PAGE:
Established through Agnes’ symbolic movement from the periphery of the north-western region of Iceland to centrally situated Kornsá – where she is held until her execution. Similarly to how Agnes’ physical location denotes her rejection, Kent depicts the controlling landscape by constructing her characters “at the whim of nature and it rears itself up as majestic, cruel and at times anthropomorphised” (Laui). Employing zoomorphism, especially in Agnes, in order to do so; “[her] arms are tethered in front of [her]…tied like a lamb for slaughter” (35-36), she is led “like a cow” (36) and she wonders if they will “cellar her…like smoked meat” (36). Kent employs figurative language to depict setting and “communicate a deeper meaning for the audience to decipher” (Singh). Such as the harsh weather of winter to ultimately create an isolated environment that forces the characters together. Consequently, each character bonds over unexpected similarities that the family have with Agnes. Although initially reluctant, both Margrét and Agnes find mutual respect in each other’s hardships and strong work ethic. They find common ground and ironically, comfort in that they are “two dying women” (269). It is this process of finding similarity that binds humanity together, a psychological manifestation that is still a predominant factor in the structure of society. When contemplating her approach towards Agnes, Margrét refers to the sagas, realising that “the only murderesses Margrét had known were the women in the sagas, and even then, it was with words that they had killed men; orders given to servants to slay lovers or avenge the death of kin…But these times are not saga times…this woman was not a saga woman” (52). Margrét’s confirmation that Agnes is “not a saga woman” (52) suggests that although the narratives are prominent in Icelandic culture, one’s life is not a story written from one perspective, recognising that she has judged Agnes before knowing her individual context motives and situations. Allowing Margrét to sympathise and demonstrate acceptance towards Agnes, establishes trust and instigates the revelation of the true events of the murders. Kent’s establishment of the bond between Steina and Agnes occurs before they meet. She is the first to hear and deliver the news of Agnes’ lodging and is the only one who remembers meeting Agnes on the road, recalling when she “plaited [her] sister’s hair and gave [them] an egg each” (77). After recollecting their meeting, the wind picks up and dissolves the grey ash on Agnes’ dress.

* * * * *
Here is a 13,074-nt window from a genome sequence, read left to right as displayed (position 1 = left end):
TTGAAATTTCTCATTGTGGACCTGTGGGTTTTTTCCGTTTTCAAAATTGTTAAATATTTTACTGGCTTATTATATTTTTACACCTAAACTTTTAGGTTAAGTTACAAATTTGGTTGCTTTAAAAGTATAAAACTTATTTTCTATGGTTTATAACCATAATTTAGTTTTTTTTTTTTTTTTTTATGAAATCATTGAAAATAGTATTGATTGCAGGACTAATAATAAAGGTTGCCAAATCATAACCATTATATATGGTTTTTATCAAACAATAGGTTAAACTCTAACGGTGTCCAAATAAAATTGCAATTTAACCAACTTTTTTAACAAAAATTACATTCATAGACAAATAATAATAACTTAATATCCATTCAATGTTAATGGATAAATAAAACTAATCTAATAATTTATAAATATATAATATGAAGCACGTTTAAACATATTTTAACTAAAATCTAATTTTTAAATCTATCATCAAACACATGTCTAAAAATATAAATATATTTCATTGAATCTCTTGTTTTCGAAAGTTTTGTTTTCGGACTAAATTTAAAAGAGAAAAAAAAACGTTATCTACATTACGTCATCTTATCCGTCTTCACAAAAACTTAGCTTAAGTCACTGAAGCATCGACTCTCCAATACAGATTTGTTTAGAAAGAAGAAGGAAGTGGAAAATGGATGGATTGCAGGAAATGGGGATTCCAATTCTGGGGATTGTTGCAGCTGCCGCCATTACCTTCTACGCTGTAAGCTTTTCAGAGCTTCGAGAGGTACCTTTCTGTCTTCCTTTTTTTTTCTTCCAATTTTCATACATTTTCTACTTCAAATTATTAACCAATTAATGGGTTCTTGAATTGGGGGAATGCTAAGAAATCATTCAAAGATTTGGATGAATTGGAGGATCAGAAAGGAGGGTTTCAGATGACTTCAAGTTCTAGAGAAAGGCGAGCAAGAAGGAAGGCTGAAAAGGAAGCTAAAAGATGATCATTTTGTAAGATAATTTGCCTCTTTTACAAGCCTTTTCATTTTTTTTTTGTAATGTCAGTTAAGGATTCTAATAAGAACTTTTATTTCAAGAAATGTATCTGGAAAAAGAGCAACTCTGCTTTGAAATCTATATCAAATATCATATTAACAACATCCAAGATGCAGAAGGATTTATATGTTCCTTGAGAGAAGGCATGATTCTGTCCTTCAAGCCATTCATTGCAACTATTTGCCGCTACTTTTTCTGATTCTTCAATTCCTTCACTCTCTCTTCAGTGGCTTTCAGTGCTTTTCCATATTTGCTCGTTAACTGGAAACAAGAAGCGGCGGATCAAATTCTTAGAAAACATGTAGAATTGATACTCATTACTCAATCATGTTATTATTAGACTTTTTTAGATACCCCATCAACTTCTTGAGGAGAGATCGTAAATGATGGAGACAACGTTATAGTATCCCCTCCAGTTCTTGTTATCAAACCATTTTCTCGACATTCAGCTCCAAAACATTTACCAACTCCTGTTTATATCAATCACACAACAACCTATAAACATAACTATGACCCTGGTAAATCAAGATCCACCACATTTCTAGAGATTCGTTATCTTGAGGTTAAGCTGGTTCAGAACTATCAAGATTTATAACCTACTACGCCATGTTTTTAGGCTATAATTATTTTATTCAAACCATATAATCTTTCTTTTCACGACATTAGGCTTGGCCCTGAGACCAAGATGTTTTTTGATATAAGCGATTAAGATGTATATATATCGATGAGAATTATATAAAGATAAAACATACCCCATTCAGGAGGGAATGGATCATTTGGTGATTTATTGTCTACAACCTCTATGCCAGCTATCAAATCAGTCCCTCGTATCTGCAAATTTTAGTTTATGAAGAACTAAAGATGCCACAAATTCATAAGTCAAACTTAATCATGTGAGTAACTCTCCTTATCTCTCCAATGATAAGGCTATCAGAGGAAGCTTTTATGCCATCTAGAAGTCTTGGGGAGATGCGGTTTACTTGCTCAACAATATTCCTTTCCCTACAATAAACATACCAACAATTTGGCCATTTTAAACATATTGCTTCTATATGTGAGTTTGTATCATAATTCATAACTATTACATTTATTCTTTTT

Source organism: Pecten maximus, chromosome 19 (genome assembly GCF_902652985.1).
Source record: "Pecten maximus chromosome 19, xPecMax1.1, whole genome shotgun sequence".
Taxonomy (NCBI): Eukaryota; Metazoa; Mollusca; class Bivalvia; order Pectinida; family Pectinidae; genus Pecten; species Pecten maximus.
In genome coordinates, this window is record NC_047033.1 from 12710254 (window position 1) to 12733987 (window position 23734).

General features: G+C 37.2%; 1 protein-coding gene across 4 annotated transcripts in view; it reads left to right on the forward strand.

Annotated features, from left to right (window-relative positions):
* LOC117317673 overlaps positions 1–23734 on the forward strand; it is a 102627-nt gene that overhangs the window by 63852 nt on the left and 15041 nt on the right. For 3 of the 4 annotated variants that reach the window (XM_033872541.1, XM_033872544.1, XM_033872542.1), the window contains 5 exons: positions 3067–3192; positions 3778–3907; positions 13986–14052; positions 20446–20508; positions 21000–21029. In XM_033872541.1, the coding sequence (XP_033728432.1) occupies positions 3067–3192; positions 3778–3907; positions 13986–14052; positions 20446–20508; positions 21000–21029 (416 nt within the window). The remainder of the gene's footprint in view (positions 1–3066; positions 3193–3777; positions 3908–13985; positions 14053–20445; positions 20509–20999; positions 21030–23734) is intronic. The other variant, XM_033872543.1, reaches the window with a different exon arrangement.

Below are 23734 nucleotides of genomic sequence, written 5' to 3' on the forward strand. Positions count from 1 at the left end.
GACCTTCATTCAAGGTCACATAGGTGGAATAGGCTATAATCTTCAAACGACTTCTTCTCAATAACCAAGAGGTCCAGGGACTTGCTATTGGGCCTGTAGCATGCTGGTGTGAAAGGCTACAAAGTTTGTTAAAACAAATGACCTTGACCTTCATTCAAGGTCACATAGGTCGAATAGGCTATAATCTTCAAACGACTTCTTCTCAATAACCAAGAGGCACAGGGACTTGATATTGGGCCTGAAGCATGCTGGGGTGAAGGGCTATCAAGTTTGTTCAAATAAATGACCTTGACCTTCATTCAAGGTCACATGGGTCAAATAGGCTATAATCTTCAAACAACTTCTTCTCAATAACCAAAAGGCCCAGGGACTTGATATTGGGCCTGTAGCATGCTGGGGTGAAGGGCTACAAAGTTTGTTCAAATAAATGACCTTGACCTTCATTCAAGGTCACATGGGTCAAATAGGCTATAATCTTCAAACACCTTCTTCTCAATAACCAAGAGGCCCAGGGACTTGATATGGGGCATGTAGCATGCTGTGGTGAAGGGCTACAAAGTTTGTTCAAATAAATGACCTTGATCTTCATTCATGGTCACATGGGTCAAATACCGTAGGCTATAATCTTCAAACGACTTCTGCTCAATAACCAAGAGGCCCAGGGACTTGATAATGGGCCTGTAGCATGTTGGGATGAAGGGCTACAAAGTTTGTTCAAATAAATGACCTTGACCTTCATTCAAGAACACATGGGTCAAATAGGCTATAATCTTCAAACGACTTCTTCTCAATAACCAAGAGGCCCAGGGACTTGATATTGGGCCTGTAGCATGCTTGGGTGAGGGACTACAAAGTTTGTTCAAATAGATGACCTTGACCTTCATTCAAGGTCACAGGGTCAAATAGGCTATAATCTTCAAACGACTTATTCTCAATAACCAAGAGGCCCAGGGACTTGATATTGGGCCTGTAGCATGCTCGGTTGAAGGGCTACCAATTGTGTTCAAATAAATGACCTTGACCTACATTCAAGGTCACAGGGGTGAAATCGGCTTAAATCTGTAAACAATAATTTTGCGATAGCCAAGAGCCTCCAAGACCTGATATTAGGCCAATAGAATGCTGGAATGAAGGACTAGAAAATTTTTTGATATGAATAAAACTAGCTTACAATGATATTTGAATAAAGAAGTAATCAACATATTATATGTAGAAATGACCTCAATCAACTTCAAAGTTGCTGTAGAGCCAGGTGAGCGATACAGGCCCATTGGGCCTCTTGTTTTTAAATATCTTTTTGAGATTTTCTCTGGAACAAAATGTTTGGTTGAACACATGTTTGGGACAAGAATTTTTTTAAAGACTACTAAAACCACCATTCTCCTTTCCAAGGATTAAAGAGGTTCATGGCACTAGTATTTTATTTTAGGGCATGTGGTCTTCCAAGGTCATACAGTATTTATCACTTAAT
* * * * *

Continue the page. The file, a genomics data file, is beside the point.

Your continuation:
Agnes sees this as a sign and wonders if it is “happiness, this feeling against [her] chest” (78). Kent applies her strong sense of symbolism and constructs the landscape to “dissolve” the “grey flakes” (78); referring to her sorrow and allowing Steina to reorient Agnes with a notion of acceptance and happiness. She almost immediately warms to Agnes, and feels a connection towards her, as she feels separate and misunderstood for her alternative way of perceiving situations. Steina is assumed to “making up stories” and Margrét worries as “she smiles at Agnes” (117). Subsequently, Steina’s relationship with the protagonist becomes pivotal in Agnes’ rise from her social rejection. Furthermore, Kent’s construction of Steina’s name is significant, translating from Nordic as ‘a small piece of stone’. Iceland has a tradition of creating stacks of stones, or cairns, that act as route-markers or beacons. Cairns were also used to mark burial mounts and were an emblem of good luck upon one’s journey. Steina represents a beacon or marker on Agnes’ road to acceptance. Nearing her execution, Margrét “passes [Agnes’] hands on to Steina, as though [she] is a token, or a piece of bread and they are all taking communion of [her]” (324). A key point of acceptance is symbolised here; “communion” referring to the family’s personal acceptance of Agnes and the significance of their acceptance through the reference of their religion. The author’s development of the family’s gradual acceptance, influenced my contemplation of whether the community of Kornsá has already subconsciously accepted Agnes. Common ground, significant connections, and consequently, a non-judgemental stance towards Agnes, and ultimately anyone, is fundamental to bringing acceptance to any society.